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Reply to "The Sons and Daughters of Hip Hop"

quote:
Originally posted by HeruStar:
David Banner's "Bush"
This song is very political. It's hard on the ears of our predecessors, but I understand his anger. He's coming from one of the poorest and least educated states. Nothing to "trickle" down to the blacks in Mississippi

The Game "Hate it or Love it"
Shows our economic status. It shows what we do to rebel against it. It also implies how we've exhausted all of our options socially and politically, to obtain our share (which is non-existent at the moment)

I chose these two artist particularly because they have the ears right now. Hip hop artist good or bad, always have social, economic, and political revolution on at least a few tracks on the album.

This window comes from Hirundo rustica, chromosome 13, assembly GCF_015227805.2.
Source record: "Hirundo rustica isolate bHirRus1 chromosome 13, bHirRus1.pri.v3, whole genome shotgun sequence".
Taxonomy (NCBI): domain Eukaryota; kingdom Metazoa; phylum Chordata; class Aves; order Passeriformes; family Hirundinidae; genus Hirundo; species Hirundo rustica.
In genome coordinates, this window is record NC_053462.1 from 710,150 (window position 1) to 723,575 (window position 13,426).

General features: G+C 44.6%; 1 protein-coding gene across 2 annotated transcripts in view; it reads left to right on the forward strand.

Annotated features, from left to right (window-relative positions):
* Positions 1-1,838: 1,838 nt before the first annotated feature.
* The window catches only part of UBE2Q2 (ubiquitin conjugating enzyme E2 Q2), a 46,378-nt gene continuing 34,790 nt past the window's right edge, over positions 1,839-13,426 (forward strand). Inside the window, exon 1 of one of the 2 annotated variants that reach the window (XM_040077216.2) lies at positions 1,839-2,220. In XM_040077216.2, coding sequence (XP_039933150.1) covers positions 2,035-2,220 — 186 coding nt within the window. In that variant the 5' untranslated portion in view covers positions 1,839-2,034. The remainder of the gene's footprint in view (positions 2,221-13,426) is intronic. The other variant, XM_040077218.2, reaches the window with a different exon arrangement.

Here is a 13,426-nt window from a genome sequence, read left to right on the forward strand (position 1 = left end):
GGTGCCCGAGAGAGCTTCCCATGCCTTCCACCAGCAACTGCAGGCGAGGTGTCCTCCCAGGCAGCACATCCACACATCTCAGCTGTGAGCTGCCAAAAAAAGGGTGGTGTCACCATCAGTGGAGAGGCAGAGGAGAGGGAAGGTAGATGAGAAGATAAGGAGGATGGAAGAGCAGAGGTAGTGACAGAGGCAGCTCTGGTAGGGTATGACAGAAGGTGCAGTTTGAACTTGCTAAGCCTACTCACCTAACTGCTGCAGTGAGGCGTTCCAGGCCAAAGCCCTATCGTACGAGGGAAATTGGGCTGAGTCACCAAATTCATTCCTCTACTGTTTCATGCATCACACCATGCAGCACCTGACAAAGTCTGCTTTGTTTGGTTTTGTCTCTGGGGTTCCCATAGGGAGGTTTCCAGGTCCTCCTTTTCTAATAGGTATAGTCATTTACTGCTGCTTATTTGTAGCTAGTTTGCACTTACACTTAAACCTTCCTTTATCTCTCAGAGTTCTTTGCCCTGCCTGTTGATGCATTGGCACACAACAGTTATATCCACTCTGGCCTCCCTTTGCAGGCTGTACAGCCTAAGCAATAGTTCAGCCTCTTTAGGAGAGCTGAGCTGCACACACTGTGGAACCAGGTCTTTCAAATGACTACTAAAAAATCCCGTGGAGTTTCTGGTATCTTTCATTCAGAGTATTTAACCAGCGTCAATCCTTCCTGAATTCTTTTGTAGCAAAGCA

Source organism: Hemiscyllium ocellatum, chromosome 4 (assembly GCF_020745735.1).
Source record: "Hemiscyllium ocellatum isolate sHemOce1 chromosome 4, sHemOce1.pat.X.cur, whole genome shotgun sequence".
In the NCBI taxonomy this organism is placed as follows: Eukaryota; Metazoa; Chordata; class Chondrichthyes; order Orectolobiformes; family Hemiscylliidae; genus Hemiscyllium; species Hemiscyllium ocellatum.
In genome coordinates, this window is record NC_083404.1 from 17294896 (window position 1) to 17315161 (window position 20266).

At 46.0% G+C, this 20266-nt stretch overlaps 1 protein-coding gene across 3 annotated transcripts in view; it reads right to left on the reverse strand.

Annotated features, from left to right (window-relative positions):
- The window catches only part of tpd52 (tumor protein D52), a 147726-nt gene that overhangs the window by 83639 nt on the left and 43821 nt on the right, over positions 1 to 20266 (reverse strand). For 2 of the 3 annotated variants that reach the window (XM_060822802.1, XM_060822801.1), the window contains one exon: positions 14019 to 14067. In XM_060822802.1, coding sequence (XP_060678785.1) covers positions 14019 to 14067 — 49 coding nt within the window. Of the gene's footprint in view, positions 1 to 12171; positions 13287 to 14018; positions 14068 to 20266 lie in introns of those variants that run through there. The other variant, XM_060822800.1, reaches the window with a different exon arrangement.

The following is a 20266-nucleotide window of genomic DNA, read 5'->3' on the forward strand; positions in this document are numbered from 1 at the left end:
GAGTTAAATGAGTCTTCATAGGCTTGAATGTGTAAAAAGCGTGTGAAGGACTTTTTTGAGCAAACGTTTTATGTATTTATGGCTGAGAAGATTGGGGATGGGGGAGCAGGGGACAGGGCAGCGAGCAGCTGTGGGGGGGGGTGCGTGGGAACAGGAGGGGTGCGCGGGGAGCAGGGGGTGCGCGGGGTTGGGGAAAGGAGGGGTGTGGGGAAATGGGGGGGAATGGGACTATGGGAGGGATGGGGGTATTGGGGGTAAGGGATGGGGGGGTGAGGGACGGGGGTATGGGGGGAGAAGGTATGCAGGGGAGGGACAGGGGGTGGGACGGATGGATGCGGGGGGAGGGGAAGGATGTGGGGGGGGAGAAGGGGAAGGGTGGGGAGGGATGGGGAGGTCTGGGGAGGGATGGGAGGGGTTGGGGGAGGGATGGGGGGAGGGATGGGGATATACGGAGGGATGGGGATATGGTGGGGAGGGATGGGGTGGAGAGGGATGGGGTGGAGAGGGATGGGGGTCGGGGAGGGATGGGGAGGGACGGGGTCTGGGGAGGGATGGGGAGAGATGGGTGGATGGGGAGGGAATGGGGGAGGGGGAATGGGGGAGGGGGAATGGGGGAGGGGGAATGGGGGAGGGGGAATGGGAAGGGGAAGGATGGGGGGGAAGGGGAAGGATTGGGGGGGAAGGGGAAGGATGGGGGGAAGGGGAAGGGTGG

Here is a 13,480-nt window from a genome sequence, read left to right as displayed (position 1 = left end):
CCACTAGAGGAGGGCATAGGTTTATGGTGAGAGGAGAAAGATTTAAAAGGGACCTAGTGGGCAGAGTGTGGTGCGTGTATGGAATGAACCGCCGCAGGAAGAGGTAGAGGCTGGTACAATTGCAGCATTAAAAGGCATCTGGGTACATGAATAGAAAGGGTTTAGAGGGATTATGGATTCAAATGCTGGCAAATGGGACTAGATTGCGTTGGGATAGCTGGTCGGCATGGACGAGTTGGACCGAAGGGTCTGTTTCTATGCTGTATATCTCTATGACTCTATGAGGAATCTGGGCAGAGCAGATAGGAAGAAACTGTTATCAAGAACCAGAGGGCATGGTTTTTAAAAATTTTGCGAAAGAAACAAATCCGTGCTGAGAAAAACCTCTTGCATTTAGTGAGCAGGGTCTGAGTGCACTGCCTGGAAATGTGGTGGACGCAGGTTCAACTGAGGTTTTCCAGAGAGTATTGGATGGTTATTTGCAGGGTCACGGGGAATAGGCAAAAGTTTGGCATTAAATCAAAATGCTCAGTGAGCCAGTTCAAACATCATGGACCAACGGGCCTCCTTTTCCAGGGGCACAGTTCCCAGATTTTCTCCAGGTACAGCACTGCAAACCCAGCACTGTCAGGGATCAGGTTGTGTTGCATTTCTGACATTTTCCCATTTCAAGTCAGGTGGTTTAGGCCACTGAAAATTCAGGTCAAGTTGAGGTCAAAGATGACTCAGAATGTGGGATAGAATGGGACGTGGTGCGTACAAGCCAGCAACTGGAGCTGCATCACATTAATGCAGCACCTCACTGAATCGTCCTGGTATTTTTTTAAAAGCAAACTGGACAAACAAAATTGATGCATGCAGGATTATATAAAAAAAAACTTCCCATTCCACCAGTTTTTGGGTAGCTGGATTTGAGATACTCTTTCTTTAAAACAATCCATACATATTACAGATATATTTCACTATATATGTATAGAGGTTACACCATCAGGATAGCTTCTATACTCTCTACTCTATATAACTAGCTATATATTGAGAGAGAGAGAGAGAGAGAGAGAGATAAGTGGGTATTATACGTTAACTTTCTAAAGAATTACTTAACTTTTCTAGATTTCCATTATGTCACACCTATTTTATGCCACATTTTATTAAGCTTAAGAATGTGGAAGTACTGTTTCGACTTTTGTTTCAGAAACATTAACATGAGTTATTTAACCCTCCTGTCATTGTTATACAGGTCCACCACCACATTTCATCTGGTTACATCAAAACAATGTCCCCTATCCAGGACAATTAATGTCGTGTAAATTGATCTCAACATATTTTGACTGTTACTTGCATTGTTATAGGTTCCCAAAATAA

Heru,
But what is the next step. Expression is good, it can be evocative and cathartic, but what follows substantively. Giving voice for the voiceless is to be commended, but unless it helps to change the situation and circumstances of people, it is at best a palliative, or worse, an opiate.

Or to put it differently, functionally, does it put food in peoples mouths, does it put clothes on peoples backs, does it educate.

I also want to say, that I do not think there is one model that should be preferred over others. I also do not hold the youth to a higher standard than they those who have gone before. In fact, I think that many of the mistakes of the past are being perpetuated in the present for lack of critical analysis and reflexive thinking.

E.g., Is Puffy any better or worse than say Berry Gordy.

Note to blackoutloud: I just can't go with you on your assessment of Puffy as being a politically conscious, socially responsible business man. Kudos for his raising money for children. Yet, I can not dismiss "Making the Bands" which at times looked like a new age minstrel show. Moreover, while he may employ African Americans, I am not impressed with what I have seen of his managerial style or the image he projects and the products he purveystd6.
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